Freshwater Fish - Species
Species Specific Regulations
Freshwater Fishing License required.
Guide to Freshwater Fishes
(Adobe PDF - 3MB)
Common carp (Cyprinus carpio) - Native
Description: (Anatomy of a Fish)
The common carp is a large, robust fish with two barbels on each side of the upper jaw. The body color can range from gray in young carp to a brassy green-gold in adults. The scales are edged with a black spot at the base. At the front of both the dorsal and anal fins, there is a strong spine-like ray.
Average Length: 3 feet
Average Size: 1 to 10 pounds
South Carolina State Record: 58 pounds (2000)
Life Expectancy: Approximately 20 years
Common carp inhabit either standing or sluggish warm water over soft mud bottoms where vegetation is found.
- Worms, insect larvae, crustaceans and mollusks.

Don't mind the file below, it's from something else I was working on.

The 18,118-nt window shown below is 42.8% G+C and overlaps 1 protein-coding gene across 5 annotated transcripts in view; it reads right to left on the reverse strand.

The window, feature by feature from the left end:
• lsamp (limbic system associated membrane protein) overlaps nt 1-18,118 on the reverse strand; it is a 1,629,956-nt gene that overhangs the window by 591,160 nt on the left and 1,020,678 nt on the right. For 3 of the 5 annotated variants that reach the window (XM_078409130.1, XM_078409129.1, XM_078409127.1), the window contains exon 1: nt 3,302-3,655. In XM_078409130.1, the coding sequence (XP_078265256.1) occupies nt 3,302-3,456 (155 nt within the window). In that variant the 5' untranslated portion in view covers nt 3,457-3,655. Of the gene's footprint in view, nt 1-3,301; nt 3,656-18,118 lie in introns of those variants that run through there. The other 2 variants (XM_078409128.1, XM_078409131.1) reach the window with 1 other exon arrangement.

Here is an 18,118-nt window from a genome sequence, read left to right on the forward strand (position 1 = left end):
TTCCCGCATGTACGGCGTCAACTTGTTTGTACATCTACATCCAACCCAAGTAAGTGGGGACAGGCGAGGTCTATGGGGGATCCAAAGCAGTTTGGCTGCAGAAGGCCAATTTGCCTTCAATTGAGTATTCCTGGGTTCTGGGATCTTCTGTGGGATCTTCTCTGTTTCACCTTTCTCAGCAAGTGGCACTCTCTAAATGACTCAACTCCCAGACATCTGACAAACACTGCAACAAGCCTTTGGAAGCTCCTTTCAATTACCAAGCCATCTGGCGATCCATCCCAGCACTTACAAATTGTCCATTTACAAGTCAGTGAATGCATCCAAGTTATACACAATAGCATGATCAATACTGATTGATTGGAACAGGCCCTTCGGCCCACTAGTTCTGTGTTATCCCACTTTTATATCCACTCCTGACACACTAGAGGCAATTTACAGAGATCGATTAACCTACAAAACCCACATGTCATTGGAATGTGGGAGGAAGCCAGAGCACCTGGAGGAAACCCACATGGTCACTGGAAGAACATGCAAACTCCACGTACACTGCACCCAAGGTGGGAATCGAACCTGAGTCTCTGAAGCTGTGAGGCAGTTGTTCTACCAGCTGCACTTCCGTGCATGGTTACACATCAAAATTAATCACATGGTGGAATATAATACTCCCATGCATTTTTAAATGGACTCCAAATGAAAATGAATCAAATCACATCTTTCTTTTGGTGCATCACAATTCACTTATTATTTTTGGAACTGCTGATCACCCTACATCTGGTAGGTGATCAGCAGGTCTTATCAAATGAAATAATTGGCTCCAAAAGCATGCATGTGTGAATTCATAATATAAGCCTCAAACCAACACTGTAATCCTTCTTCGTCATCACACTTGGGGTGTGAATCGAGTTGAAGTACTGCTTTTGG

- Spawning for the common carp occurs from April to June. Female carp produce on average 100,000 to 500,000 eggs that either attach to vegetation or sink to the muddy bottom. Spawning activities are quite vigorous, stirring up sediment and often causing a commotion that can be heard.
Common carp are native to Eurasia and were first introduced in to North American in 1831. They were reintroduced widely in the 1880’s by the federal government as a food source. Consequently, they now occur in nearly all 50 states. Their introduction has proven to be a serious mistake because of their destructive effect on habitat where they feed and spawn. Carp can also adapt better than most fish to pollution. This adaptability allows the common carp to outcompete other native species.
Commonly Mistaken Species
Some species of fish that are commonly mistaken for this species are:
Rohde, Fred C, Arndt, Rudolf G., Foltz, Jeffery W., Quattro, Joseph M. 2009. Freshwater Fishes of South Carolina. University of South Carolina Press, Columbia, South Carolina.
Wildlife and Freshwater Fisheries Division. 2009. South Carolina Guide to Freshwater Fishes.
Fish Illustration by Duane Raver.